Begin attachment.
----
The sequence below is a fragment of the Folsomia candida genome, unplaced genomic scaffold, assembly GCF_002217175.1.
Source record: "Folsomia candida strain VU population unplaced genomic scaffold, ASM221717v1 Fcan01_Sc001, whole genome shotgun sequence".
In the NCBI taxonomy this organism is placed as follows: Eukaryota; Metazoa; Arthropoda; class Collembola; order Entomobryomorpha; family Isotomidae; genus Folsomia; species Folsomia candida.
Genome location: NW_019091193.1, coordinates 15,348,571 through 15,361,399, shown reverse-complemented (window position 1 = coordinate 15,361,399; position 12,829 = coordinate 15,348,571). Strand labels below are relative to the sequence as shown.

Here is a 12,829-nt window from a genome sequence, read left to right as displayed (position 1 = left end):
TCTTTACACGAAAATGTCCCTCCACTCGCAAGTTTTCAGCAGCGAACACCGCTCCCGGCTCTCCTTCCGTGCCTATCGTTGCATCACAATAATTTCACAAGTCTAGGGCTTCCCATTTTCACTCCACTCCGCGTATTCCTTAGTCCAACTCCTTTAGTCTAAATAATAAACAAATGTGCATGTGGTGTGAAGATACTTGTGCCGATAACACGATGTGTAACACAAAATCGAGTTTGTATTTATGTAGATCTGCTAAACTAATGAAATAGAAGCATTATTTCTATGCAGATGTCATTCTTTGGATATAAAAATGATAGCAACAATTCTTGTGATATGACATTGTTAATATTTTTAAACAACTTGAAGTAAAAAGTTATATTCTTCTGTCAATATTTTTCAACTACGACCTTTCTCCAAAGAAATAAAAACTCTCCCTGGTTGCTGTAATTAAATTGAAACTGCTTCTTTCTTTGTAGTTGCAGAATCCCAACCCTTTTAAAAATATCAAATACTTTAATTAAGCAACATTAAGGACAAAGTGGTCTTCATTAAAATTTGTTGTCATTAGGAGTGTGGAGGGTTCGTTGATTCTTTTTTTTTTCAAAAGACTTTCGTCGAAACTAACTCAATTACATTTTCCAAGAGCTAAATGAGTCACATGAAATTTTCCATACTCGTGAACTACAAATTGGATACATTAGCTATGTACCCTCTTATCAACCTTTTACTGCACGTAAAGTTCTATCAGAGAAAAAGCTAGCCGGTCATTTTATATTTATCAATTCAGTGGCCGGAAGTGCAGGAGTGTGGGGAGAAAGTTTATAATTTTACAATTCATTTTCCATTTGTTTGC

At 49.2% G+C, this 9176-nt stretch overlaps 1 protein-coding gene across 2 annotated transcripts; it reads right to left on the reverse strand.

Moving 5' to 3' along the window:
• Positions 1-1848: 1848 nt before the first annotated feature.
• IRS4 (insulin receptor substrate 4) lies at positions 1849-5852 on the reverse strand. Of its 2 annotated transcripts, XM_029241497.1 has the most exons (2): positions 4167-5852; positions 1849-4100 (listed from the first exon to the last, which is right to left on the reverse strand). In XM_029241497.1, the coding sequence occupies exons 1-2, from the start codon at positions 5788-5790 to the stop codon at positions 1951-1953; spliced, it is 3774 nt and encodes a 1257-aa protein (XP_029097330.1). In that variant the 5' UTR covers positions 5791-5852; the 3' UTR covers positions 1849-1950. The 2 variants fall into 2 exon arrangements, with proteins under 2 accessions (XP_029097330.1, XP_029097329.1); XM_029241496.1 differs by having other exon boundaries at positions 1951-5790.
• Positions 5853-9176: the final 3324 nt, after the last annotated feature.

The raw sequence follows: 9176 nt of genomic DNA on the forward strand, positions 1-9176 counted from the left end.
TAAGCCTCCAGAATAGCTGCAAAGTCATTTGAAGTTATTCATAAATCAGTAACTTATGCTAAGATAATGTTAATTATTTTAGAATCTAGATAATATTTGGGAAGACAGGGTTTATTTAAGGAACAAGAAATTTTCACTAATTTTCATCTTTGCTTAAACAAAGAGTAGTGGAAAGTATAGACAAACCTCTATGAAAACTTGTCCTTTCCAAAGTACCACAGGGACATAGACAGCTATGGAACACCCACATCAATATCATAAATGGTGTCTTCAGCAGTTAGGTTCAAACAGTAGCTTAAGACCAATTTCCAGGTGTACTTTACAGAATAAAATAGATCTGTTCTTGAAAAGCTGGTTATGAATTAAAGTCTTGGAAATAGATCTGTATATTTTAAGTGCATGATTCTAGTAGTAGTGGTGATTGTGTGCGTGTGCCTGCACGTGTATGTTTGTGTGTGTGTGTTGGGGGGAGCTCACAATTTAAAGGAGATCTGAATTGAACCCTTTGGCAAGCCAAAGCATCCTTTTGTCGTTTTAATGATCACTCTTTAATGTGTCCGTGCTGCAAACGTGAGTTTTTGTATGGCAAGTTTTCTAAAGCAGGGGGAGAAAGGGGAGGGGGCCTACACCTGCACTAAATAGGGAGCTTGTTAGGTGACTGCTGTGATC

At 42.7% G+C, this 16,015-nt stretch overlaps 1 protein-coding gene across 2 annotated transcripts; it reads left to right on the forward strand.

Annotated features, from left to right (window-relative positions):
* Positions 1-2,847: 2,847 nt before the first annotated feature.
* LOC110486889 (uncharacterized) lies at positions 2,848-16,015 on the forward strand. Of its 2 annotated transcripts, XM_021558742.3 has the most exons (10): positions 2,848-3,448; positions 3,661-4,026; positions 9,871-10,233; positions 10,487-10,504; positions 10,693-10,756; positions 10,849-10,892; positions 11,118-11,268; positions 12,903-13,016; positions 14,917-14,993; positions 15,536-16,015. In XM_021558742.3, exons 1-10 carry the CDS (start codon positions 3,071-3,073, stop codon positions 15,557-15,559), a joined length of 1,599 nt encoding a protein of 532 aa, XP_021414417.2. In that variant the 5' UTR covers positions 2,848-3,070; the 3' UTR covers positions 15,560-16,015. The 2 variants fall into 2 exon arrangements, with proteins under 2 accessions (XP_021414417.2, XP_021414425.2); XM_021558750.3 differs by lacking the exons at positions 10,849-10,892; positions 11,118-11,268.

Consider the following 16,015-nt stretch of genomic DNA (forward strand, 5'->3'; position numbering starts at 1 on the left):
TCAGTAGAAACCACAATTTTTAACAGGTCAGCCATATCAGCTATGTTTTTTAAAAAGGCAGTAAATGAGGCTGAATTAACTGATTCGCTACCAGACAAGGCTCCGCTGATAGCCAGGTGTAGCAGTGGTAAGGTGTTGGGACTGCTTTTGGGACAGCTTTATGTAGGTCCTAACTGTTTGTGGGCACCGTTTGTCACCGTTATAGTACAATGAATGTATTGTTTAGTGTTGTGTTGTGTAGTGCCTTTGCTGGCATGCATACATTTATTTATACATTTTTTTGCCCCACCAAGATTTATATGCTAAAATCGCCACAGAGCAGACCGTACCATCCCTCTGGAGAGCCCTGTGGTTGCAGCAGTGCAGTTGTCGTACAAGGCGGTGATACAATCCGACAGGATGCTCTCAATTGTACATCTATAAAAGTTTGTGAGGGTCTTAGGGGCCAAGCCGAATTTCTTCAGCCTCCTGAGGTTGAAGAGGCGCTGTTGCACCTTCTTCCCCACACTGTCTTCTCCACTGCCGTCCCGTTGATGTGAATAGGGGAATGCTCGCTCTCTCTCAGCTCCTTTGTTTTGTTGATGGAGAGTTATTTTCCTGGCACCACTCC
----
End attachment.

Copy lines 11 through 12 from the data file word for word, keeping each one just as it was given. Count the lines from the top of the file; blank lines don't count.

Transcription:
• Positions 5853-9176: the final 3324 nt, after the last annotated feature.

The raw sequence follows: 9176 nt of genomic DNA on the forward strand, positions 1-9176 counted from the left end.